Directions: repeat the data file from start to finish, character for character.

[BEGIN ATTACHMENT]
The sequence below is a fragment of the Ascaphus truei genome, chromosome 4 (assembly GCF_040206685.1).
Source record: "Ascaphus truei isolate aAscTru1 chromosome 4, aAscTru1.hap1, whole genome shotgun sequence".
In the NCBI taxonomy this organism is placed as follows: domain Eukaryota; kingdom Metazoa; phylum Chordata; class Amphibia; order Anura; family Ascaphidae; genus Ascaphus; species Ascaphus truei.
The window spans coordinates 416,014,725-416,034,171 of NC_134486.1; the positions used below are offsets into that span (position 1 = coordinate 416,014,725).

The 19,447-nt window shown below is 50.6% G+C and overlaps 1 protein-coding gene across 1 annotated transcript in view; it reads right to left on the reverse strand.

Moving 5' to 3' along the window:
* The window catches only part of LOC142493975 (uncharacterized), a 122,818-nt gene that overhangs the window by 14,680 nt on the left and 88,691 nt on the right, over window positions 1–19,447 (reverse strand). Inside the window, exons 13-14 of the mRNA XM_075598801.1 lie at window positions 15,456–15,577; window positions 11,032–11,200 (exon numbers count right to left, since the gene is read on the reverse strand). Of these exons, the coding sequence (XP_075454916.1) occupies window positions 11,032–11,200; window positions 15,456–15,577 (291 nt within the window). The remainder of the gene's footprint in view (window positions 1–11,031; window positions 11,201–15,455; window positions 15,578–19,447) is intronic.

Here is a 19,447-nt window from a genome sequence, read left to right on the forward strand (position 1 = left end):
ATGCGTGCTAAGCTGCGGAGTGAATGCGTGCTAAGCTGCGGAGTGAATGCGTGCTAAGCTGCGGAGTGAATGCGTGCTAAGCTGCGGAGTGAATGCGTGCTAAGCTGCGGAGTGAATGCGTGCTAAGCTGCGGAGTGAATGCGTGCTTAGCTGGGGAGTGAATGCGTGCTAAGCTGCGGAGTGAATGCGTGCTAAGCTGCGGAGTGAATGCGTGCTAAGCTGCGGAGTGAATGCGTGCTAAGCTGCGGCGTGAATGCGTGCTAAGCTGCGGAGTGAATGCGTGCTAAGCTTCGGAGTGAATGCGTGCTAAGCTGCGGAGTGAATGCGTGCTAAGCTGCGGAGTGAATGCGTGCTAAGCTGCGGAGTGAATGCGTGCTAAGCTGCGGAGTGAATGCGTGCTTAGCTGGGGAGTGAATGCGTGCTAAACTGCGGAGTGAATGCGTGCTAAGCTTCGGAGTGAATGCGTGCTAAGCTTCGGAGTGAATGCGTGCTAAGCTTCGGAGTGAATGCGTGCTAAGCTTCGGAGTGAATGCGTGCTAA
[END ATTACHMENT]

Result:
The sequence below is a fragment of the Ascaphus truei genome, chromosome 4 (assembly GCF_040206685.1).
Source record: "Ascaphus truei isolate aAscTru1 chromosome 4, aAscTru1.hap1, whole genome shotgun sequence".
In the NCBI taxonomy this organism is placed as follows: domain Eukaryota; kingdom Metazoa; phylum Chordata; class Amphibia; order Anura; family Ascaphidae; genus Ascaphus; species Ascaphus truei.
The window spans coordinates 416,014,725-416,034,171 of NC_134486.1; the positions used below are offsets into that span (position 1 = coordinate 416,014,725).

The 19,447-nt window shown below is 50.6% G+C and overlaps 1 protein-coding gene across 1 annotated transcript in view; it reads right to left on the reverse strand.

Moving 5' to 3' along the window:
* The window catches only part of LOC142493975 (uncharacterized), a 122,818-nt gene that overhangs the window by 14,680 nt on the left and 88,691 nt on the right, over window positions 1–19,447 (reverse strand). Inside the window, exons 13-14 of the mRNA XM_075598801.1 lie at window positions 15,456–15,577; window positions 11,032–11,200 (exon numbers count right to left, since the gene is read on the reverse strand). Of these exons, the coding sequence (XP_075454916.1) occupies window positions 11,032–11,200; window positions 15,456–15,577 (291 nt within the window). The remainder of the gene's footprint in view (window positions 1–11,031; window positions 11,201–15,455; window positions 15,578–19,447) is intronic.

Here is a 19,447-nt window from a genome sequence, read left to right on the forward strand (position 1 = left end):
ATGCGTGCTAAGCTGCGGAGTGAATGCGTGCTAAGCTGCGGAGTGAATGCGTGCTAAGCTGCGGAGTGAATGCGTGCTAAGCTGCGGAGTGAATGCGTGCTAAGCTGCGGAGTGAATGCGTGCTAAGCTGCGGAGTGAATGCGTGCTTAGCTGGGGAGTGAATGCGTGCTAAGCTGCGGAGTGAATGCGTGCTAAGCTGCGGAGTGAATGCGTGCTAAGCTGCGGAGTGAATGCGTGCTAAGCTGCGGCGTGAATGCGTGCTAAGCTGCGGAGTGAATGCGTGCTAAGCTTCGGAGTGAATGCGTGCTAAGCTGCGGAGTGAATGCGTGCTAAGCTGCGGAGTGAATGCGTGCTAAGCTGCGGAGTGAATGCGTGCTAAGCTGCGGAGTGAATGCGTGCTTAGCTGGGGAGTGAATGCGTGCTAAACTGCGGAGTGAATGCGTGCTAAGCTTCGGAGTGAATGCGTGCTAAGCTTCGGAGTGAATGCGTGCTAAGCTTCGGAGTGAATGCGTGCTAAGCTTCGGAGTGAATGCGTGCTAA